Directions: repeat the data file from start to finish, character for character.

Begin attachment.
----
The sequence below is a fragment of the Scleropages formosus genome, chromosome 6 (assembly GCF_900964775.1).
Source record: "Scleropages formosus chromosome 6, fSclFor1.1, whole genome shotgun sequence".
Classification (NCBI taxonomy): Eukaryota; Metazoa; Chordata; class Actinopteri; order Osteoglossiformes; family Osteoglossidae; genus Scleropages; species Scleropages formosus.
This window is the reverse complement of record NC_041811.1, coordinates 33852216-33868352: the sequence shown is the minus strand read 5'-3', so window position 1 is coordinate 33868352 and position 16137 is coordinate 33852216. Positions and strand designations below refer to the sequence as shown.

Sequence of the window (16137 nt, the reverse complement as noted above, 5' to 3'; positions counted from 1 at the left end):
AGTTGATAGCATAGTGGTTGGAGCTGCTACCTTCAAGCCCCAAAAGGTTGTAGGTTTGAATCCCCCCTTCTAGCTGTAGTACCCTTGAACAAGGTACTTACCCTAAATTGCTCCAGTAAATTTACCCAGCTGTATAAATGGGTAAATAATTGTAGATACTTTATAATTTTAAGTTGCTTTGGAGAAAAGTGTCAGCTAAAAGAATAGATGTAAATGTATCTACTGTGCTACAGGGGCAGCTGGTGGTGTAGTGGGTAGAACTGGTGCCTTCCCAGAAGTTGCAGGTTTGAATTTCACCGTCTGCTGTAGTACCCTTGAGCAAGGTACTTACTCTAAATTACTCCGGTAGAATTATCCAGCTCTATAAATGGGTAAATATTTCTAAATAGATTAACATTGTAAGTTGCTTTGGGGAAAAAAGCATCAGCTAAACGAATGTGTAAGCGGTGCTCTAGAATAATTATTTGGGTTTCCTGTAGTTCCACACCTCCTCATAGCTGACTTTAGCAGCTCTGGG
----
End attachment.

The sequence below is a fragment of the Scleropages formosus genome, chromosome 6 (assembly GCF_900964775.1).
Source record: "Scleropages formosus chromosome 6, fSclFor1.1, whole genome shotgun sequence".
Classification (NCBI taxonomy): Eukaryota; Metazoa; Chordata; class Actinopteri; order Osteoglossiformes; family Osteoglossidae; genus Scleropages; species Scleropages formosus.
This window is the reverse complement of record NC_041811.1, coordinates 33852216-33868352: the sequence shown is the minus strand read 5'-3', so window position 1 is coordinate 33868352 and position 16137 is coordinate 33852216. Positions and strand designations below refer to the sequence as shown.

Sequence of the window (16137 nt, the reverse complement as noted above, 5' to 3'; positions counted from 1 at the left end):
AGTTGATAGCATAGTGGTTGGAGCTGCTACCTTCAAGCCCCAAAAGGTTGTAGGTTTGAATCCCCCCTTCTAGCTGTAGTACCCTTGAACAAGGTACTTACCCTAAATTGCTCCAGTAAATTTACCCAGCTGTATAAATGGGTAAATAATTGTAGATACTTTATAATTTTAAGTTGCTTTGGAGAAAAGTGTCAGCTAAAAGAATAGATGTAAATGTATCTACTGTGCTACAGGGGCAGCTGGTGGTGTAGTGGGTAGAACTGGTGCCTTCCCAGAAGTTGCAGGTTTGAATTTCACCGTCTGCTGTAGTACCCTTGAGCAAGGTACTTACTCTAAATTACTCCGGTAGAATTATCCAGCTCTATAAATGGGTAAATATTTCTAAATAGATTAACATTGTAAGTTGCTTTGGGGAAAAAAGCATCAGCTAAACGAATGTGTAAGCGGTGCTCTAGAATAATTATTTGGGTTTCCTGTAGTTCCACACCTCCTCATAGCTGACTTTAGCAGCTCTGGG